Skip site navigation (1)Skip section navigation (2)

FreeBSD Man Pages

Man Page or Keyword Search:
Man Architecture
Apropos Keyword Search (all sections) Output format
home | help
EXP(3)                 FreeBSD Library Functions Manual                 EXP(3)

     exp, expf, exp10, exp10f, expm1, expm1f, log, logf, log10, log10f, log1p,
     log1pf, pow, powf - exponential, logarithm, power functions

     Math Library (libm, -lm)

     #include <math.h>

     exp(double x);

     expf(float x);

     expm1(double x);

     expm1f(float x);

     log(double x);

     logf(float x);

     log10(double x);

     log10f(float x);

     log1p(double x);

     log1pf(float x);

     pow(double x, double y);

     powf(float x, float y);

     The exp() and the expf() functions compute the exponential value of the
     given argument x.

     The expm1() and the expm1f() functions compute the value exp(x)-1
     accurately even for tiny argument x.

     The log() and the logf() functions compute the value of the natural
     logarithm of argument x.

     The log10() and the log10f() functions compute the value of the logarithm
     of argument x to base 10.

     The log1p() and the log1pf() functions compute the value of log(1+x)
     accurately even for tiny argument x.

     The pow() and the powf() functions compute the value of x to the exponent

ERROR (due to Roundoff etc.)
     exp(x), log(x), expm1(x) and log1p(x) are accurate to within an ulp, and
     log10(x) to within about 2 ulps; an ulp is one Unit in the Last Place.
     The error in pow(x, y) is below about 2 ulps when its magnitude is
     moderate, but increases as pow(x, y) approaches the over/underflow
     thresholds until almost as many bits could be lost as are occupied by the
     floating-point format's exponent field; that is 8 bits for VAX D and 11
     bits for IEEE 754 Double.  No such drastic loss has been exposed by
     testing; the worst errors observed have been below 20 ulps for VAX D, 300
     ulps for IEEE 754 Double.  Moderate values of pow() are accurate enough
     that pow(integer, integer) is exact until it is bigger than 2**56 on a
     VAX, 2**53 for IEEE 754.

     These functions will return the appropriate computation unless an error
     occurs or an argument is out of range.  The functions exp(), expm1(),
     pow() detect if the computed value will overflow, set the global variable
     errno to ERANGE and cause a reserved operand fault on a VAX or Tahoe.
     The functions pow(x, y) checks to see if x < 0 and y is not an integer,
     in the event this is true, the global variable errno is set to EDOM and
     on the VAX and Tahoe generate a reserved operand fault.  On a VAX and
     Tahoe, errno is set to EDOM and the reserved operand is returned by log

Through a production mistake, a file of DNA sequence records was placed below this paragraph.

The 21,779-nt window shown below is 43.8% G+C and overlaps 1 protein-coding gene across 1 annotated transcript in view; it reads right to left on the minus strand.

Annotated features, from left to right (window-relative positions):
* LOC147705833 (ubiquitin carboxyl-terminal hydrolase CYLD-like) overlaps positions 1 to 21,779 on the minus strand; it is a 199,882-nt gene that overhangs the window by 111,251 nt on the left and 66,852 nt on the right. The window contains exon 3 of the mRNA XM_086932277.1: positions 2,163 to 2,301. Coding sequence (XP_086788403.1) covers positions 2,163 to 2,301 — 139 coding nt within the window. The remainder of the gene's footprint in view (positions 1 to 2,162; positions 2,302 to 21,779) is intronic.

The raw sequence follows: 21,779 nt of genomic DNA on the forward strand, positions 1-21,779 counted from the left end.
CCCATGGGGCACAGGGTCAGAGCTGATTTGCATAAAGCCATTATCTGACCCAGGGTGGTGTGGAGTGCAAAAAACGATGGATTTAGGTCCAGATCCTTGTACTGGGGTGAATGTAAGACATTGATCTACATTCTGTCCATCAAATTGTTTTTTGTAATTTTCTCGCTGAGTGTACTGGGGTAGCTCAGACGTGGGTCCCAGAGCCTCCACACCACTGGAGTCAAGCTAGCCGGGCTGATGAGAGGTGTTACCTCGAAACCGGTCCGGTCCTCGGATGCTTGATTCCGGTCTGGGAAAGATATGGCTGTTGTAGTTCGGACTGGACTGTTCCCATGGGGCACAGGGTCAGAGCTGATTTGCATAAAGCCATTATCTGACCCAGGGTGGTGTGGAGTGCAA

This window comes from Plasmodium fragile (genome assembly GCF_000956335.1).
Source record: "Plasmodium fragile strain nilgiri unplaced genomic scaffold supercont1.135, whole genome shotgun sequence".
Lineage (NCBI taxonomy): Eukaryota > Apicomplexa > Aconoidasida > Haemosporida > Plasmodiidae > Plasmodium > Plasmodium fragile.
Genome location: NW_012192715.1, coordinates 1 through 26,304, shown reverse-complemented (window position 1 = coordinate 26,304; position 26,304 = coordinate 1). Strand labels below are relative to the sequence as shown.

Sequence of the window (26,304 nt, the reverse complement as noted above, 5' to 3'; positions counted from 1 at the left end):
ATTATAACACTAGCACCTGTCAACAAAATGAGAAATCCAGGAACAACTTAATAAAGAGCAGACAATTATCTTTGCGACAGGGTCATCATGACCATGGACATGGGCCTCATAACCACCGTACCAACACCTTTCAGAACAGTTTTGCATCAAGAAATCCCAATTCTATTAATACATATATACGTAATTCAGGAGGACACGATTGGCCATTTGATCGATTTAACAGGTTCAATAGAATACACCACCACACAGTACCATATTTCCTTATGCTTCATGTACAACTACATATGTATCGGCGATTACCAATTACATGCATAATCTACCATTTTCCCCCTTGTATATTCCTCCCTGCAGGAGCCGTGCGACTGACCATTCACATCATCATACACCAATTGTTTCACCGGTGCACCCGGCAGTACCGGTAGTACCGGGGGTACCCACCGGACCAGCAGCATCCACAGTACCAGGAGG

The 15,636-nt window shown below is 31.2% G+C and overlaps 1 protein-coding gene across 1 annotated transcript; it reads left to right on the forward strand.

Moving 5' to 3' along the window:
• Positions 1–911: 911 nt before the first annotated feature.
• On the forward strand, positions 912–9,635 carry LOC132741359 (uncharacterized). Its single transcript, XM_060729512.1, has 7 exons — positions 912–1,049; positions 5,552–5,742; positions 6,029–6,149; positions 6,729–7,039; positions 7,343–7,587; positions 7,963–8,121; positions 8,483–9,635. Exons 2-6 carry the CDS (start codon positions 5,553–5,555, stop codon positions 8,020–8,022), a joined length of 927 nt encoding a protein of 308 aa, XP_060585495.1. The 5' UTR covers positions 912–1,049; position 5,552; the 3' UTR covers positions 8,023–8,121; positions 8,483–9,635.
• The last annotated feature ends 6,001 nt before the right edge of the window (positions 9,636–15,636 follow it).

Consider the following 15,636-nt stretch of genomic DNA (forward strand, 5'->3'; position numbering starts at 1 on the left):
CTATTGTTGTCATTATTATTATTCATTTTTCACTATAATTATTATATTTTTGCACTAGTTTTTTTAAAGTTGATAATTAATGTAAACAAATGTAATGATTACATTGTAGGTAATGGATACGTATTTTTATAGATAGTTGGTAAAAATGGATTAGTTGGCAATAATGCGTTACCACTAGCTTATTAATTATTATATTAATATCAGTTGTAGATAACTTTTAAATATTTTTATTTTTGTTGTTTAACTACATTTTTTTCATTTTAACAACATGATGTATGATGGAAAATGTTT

unless x > 0, by log1p() unless x > -1.

     The functions exp(x)-1 and log(1+x) are called expm1 and logp1 in BASIC
     on the Hewlett-Packard HP-71B and APPLE Macintosh, EXP1 and LN1 in
     Pascal, exp1 and log1 in C on APPLE Macintoshes, where they have been
     provided to make sure financial calculations of ((1+x)**n-1)/x, namely
     expm1(n*log1p(x))/x, will be accurate when x is tiny.  They also provide
     accurate inverse hyperbolic functions.

     The function pow(x, 0) returns x**0 = 1 for all x including x = 0,
     Infinity (not found on a VAX), and NaN (the reserved operand on a VAX).
     Previous implementations of pow may have defined x**0 to be undefined in
     some or all of these cases.  Here are reasons for returning x**0 = 1

     1.      Any program that already tests whether x is zero (or infinite or
             NaN) before computing x**0 cannot care whether 0**0 = 1 or not.
             Any program that depends upon 0**0 to be invalid is dubious
             anyway since that expression's meaning and, if invalid, its
             consequences vary from one computer system to another.

     2.      Some Algebra texts (e.g. Sigler's) define x**0 = 1 for all x,
             including x = 0.  This is compatible with the convention that
             accepts a[0] as the value of polynomial

                   p(x) = a[0]*x**0 + a[1]*x**1 + a[2]*x**2 +...+ a[n]*x**n

             at x = 0 rather than reject a[0]*0**0 as invalid.

     3.      Analysts will accept 0**0 = 1 despite that x**y can approach
             anything or nothing as x and y approach 0 independently.  The
             reason for setting 0**0 = 1 anyway is this:

                   If x(z) and y(z) are any functions analytic (expandable in
                   power series) in z around z = 0, and if there x(0) = y(0) =
                   0, then x(z)**y(z) -> 1 as z -> 0.

     4.      If 0**0 = 1, then infinity**0 = 1/0**0 = 1 too; and then NaN**0 =
             1 too because x**0 = 1 for all finite and infinite x, i.e.,
             independently of x.


     A exp(), log() and pow() functions appeared in Version 6 AT&T UNIX.  A
     log10() function appeared in Version 7 AT&T UNIX.  The log1p() and
     expm1() functions appeared in 4.3BSD.

FreeBSD 11.0-PRERELEASE          July 31, 1991         FreeBSD 11.0-PRERELEASE


Want to link to this manual page? Use this URL:

home | help